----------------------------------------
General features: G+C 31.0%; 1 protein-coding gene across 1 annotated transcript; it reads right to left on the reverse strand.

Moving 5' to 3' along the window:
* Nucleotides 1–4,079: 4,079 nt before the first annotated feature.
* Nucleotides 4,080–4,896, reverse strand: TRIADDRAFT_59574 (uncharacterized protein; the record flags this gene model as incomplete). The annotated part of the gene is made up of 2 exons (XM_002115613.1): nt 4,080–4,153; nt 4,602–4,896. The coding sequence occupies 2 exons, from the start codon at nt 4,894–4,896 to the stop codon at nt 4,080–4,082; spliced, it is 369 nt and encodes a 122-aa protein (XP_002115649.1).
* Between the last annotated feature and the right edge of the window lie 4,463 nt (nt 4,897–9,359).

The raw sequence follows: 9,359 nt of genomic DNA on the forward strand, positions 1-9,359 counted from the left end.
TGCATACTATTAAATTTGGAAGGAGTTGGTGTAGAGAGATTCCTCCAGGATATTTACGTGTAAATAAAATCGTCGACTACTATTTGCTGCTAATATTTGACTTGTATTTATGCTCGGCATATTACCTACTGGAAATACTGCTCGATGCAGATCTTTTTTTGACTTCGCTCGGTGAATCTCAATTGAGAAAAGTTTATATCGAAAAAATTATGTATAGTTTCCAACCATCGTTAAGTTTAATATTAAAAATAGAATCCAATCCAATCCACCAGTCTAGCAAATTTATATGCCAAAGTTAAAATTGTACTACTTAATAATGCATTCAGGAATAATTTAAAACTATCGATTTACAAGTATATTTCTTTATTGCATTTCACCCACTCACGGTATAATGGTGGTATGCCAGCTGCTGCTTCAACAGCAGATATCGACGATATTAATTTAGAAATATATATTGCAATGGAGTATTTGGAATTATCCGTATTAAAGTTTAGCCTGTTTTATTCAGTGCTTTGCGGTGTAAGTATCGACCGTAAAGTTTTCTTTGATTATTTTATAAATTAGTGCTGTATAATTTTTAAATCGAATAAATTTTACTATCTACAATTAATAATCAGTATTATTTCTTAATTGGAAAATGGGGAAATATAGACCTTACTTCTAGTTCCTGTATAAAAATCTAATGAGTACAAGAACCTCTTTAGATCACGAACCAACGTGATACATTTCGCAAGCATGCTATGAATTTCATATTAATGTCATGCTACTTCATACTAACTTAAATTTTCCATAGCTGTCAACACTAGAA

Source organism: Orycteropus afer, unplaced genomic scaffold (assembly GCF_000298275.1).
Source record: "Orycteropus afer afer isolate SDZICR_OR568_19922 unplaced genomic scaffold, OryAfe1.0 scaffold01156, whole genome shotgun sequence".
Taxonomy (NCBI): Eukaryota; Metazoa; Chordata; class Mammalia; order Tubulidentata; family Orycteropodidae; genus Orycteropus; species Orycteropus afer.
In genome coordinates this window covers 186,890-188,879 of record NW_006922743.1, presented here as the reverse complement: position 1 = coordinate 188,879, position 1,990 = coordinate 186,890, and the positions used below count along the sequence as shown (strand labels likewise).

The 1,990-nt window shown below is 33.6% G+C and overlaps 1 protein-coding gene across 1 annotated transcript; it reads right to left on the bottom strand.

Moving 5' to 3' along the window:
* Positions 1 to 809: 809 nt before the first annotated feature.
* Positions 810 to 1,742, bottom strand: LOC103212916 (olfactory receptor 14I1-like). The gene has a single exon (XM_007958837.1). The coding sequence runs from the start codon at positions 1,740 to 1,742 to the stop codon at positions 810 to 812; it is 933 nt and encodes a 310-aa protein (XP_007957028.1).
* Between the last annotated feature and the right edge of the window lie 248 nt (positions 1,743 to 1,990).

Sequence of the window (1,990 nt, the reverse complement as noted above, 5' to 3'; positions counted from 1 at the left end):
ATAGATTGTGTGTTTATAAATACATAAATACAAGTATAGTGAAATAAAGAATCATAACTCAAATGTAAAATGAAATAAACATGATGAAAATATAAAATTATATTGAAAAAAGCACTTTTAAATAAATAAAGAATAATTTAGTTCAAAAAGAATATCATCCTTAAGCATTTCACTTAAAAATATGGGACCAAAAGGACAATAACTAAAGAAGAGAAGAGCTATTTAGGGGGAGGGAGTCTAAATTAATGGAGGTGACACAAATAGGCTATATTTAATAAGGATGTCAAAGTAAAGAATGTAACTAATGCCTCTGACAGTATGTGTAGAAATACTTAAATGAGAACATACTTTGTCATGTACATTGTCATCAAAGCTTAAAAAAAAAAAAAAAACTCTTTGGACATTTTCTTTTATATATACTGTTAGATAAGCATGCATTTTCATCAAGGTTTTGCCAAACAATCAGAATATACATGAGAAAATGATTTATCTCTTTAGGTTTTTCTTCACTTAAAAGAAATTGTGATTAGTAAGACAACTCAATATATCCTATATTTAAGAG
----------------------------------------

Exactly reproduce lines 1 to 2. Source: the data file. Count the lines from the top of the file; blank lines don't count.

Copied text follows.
General features: G+C 31.0%; 1 protein-coding gene across 1 annotated transcript; it reads right to left on the reverse strand.

Moving 5' to 3' along the window: